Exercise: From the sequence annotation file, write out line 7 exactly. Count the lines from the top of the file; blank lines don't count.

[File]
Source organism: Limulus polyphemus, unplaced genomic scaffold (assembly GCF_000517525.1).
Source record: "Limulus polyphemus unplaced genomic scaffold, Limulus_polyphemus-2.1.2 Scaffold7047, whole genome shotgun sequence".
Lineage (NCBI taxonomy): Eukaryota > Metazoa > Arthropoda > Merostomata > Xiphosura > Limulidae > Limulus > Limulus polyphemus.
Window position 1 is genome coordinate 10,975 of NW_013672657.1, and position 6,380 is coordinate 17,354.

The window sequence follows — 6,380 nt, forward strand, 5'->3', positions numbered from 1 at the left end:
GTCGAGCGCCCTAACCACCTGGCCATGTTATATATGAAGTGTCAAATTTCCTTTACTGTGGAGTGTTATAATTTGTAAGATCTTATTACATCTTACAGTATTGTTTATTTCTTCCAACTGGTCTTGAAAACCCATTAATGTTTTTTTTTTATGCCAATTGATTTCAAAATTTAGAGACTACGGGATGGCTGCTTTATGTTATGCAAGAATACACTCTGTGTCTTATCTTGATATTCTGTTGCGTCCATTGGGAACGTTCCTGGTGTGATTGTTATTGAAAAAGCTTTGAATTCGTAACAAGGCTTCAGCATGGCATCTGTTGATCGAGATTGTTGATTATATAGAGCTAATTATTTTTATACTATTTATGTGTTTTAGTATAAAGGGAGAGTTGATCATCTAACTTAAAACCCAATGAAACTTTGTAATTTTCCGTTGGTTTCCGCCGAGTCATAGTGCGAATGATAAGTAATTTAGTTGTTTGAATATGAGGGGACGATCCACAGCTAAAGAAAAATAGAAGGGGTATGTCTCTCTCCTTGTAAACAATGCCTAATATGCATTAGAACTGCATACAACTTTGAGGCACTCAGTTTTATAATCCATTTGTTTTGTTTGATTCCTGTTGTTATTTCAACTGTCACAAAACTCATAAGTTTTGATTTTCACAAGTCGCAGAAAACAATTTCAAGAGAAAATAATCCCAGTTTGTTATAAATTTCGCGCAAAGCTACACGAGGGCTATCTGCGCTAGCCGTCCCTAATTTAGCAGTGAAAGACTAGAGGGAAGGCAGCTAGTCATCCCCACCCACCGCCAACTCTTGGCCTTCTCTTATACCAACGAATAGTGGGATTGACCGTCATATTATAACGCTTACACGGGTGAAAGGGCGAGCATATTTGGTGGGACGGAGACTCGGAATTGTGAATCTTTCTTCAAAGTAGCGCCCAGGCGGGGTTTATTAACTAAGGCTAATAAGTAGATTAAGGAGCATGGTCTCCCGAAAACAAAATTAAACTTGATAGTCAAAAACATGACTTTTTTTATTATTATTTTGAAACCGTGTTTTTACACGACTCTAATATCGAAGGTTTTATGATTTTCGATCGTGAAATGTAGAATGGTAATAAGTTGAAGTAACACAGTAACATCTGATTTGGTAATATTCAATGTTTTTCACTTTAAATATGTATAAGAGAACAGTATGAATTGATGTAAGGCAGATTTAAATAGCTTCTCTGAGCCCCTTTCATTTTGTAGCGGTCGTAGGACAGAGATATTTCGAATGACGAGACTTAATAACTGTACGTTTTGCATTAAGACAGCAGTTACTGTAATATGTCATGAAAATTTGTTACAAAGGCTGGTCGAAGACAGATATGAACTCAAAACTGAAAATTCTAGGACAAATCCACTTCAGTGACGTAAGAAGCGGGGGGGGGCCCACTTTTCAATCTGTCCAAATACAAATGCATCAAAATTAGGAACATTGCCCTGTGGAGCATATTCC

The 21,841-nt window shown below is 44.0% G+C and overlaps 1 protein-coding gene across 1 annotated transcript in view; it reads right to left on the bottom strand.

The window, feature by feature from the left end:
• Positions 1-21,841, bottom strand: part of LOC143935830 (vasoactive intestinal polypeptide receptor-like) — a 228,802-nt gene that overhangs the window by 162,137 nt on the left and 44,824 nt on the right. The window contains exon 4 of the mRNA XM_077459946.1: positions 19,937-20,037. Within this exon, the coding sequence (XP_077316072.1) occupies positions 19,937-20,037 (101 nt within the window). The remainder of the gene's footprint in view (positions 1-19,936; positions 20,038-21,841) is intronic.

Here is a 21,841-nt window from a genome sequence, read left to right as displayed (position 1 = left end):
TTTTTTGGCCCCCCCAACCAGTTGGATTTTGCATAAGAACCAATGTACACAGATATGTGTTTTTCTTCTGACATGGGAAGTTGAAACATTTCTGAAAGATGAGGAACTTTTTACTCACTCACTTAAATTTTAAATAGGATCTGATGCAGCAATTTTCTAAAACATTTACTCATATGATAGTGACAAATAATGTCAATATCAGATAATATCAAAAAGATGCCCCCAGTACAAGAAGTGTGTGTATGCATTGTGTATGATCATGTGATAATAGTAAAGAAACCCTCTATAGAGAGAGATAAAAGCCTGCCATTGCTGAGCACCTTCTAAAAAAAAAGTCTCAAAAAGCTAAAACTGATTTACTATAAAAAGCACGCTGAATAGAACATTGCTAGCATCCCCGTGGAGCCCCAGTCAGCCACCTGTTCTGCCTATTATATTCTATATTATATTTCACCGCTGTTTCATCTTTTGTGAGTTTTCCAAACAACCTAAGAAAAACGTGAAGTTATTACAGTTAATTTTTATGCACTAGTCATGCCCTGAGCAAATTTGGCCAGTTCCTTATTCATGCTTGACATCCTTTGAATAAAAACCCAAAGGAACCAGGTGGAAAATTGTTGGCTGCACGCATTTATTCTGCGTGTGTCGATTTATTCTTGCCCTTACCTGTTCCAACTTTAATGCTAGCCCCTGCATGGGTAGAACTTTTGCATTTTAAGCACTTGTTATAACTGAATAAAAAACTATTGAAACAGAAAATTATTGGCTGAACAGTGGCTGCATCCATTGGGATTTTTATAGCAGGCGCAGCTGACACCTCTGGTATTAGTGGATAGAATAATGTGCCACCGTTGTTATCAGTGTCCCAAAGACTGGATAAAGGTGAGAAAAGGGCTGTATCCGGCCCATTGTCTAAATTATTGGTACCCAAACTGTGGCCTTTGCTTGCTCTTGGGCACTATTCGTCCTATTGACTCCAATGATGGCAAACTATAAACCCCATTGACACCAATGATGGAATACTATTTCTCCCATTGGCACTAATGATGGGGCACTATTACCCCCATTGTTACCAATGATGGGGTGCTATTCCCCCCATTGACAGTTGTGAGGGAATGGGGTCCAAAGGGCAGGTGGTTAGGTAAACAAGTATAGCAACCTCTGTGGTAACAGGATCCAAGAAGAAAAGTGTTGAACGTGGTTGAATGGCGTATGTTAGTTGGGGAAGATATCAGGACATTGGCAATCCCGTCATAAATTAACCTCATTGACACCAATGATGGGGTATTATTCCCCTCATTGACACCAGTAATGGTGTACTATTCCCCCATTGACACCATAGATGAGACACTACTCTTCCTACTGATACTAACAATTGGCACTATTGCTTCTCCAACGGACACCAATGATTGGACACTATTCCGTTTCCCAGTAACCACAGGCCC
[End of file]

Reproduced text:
The 21,841-nt window shown below is 44.0% G+C and overlaps 1 protein-coding gene across 1 annotated transcript in view; it reads right to left on the bottom strand.